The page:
Nursing Home Abuse Is Distressingly Common States Arkansas Injury Lawyer Michael Smith
Little Rock, AR (Law Firm Newswire) January 8, 2014 – Nursing home abuse is a national issue. The stories are horrific.
“I often read about nursing home abuse cases in other jurisdictions, because they could just as easily happen in Arkansas,” indicates Michael Smith, an Arkansas nursing home abuse lawyer. The brutality perpetrated on seniors in America today is shocking. Just when they thought it was safe in a nursing home or assisted living facility, stories of elderly residents being sexually assaulted, burned, falling and/or breaking bones are rampant in the media. “The stories you read are just the tip of the iceberg,” Smith added.
Consider four recent cases out of Connecticut. One in which a resident fell and broke a hip, an instance of unreported sexual abuse, a resident who fell, was discovered non-responsive and later died in hospital and other scenarios ranging from untreated pressure ulcers to no proper support plan for a violent resident.
One elderly woman suffering from Alzheimer’s broke her hip as a result of a nursing aide not correctly placing a tray table on her wheelchair. In a second case, an elderly resident was found outside the care home in the early hours of the morning, at the bottom of a short flight of stairs. The door alarm had not sounded when opened by the resident who had also taken off an alarm bracelet.
In another instance, an older man was visiting a resident in a facility and was observed with his hands down her pants and under her blouse, touching her breasts. Three staff members witnessed these incidents, but no one reported them, saying they did not think it was sexual abuse because the abuser was an older gentleman.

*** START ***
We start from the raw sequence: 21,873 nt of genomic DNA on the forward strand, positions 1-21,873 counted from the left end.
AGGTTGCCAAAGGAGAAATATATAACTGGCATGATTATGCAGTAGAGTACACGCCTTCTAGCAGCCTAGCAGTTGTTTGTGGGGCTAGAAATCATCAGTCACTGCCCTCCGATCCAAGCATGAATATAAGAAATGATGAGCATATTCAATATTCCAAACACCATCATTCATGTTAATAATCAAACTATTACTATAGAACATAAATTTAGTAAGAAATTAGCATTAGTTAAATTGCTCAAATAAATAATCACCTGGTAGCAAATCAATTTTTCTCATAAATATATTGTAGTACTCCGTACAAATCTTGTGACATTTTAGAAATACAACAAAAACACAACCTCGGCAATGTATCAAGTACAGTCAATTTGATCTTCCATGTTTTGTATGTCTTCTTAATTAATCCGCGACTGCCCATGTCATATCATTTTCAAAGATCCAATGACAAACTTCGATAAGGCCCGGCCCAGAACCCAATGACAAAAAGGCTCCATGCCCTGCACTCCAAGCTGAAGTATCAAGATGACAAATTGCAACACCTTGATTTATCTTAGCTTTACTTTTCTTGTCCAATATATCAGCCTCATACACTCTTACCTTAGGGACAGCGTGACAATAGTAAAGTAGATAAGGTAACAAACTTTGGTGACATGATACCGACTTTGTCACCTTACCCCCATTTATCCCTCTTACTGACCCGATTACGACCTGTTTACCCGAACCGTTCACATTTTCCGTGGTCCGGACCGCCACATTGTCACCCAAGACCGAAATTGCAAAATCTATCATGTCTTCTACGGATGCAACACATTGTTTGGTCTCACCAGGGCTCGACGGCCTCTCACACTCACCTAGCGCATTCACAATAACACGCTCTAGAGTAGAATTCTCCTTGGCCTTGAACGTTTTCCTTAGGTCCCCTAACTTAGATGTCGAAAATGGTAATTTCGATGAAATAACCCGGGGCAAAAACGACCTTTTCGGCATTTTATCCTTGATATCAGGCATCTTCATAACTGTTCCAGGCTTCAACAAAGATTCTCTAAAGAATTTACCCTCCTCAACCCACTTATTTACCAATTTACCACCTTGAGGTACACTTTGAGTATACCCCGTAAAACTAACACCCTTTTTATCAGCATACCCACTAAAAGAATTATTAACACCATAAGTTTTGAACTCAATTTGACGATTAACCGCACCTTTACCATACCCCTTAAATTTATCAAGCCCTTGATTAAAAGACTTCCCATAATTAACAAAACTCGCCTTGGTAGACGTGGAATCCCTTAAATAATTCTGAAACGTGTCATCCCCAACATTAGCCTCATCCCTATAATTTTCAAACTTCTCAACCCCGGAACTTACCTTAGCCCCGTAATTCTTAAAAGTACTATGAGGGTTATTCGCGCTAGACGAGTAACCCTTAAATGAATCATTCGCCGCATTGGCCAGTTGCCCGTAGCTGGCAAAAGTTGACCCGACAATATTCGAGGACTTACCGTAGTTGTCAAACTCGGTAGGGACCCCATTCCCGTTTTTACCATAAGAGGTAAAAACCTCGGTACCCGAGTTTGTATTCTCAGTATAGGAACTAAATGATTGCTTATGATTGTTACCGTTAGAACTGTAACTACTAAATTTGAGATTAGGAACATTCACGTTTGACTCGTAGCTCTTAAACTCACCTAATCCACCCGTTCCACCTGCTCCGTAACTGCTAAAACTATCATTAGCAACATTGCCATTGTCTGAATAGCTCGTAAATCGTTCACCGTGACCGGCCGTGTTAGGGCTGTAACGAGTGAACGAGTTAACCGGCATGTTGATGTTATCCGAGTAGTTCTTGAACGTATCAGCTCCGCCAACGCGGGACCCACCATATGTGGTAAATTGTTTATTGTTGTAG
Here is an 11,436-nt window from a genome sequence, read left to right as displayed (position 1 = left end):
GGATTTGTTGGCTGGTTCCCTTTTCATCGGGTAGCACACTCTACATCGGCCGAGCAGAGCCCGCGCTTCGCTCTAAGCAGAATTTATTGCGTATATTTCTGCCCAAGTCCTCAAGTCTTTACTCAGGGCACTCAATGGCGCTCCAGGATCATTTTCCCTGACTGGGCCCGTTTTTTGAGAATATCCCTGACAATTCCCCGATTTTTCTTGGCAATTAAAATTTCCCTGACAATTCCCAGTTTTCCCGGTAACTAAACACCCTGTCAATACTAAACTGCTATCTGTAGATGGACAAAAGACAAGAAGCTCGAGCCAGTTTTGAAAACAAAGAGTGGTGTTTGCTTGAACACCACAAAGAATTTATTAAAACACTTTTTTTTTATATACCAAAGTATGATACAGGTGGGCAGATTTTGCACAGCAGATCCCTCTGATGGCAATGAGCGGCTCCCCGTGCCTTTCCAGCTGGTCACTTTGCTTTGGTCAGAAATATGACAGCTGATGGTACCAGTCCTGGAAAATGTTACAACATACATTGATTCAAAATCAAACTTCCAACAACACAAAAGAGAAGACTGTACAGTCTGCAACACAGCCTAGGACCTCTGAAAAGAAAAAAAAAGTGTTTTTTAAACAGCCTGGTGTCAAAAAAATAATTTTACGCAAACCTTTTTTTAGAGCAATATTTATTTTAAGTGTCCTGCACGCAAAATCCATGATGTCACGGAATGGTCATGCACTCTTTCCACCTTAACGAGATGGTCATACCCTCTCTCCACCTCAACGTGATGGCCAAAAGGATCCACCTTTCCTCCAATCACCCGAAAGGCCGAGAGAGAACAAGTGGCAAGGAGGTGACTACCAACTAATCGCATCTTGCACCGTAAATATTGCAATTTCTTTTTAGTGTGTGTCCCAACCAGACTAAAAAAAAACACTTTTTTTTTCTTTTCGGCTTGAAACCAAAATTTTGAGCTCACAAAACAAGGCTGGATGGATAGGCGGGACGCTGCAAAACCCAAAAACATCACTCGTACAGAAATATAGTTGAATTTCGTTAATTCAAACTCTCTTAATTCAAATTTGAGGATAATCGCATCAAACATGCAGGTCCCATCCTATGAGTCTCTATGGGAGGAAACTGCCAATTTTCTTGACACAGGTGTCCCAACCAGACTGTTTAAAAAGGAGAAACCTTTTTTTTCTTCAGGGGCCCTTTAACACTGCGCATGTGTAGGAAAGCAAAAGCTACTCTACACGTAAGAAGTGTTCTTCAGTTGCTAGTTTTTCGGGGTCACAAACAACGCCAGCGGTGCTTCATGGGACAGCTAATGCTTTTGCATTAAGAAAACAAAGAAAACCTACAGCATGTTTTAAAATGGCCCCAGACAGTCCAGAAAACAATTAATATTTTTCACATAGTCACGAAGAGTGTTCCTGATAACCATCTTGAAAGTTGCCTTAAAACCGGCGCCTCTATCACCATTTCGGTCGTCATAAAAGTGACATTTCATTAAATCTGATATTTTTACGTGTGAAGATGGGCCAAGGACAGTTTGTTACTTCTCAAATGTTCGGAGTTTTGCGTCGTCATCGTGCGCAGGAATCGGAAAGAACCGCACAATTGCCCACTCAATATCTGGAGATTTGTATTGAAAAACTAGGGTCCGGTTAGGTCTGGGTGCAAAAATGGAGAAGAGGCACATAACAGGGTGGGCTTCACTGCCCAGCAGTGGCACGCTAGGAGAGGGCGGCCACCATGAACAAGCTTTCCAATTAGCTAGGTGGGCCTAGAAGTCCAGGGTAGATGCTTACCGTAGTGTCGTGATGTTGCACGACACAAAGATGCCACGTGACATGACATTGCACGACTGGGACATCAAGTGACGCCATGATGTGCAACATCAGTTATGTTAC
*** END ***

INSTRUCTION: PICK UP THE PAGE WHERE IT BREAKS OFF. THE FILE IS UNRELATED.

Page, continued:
In another nursing home, a caregiver left a heating paid behind the knee of a resident for several hours. It was to have only been left on for 30 minutes. The resident required skin graft surgery.
“As that case turned out, the home also did not follow up on monitoring the woman’s graft after surgery. Yes, nursing aides and caregivers are human. Yes, they make mistakes. Having said that though, seniors-in-care are some of our most vulnerable citizens. They ‘must’ be cared for with an eye to due diligence,” Smith says.
Leaving residents at high risk for falls alone, not providing proper after-surgery care, not following a set care plan, checking for bed sores, providing support and ensuring all medications are correctly administered, are all part and parcel of what may comprise nursing home abuse. While abuse may be physical, mental, emotional, sexual and psychological, it has the ability to take on many forms.
“Be alert and aware of what is going on in any facility where you may have a loved one in care. If, for any reason, you suspect something is wrong, contact my office. I can help you,” stated Smith.
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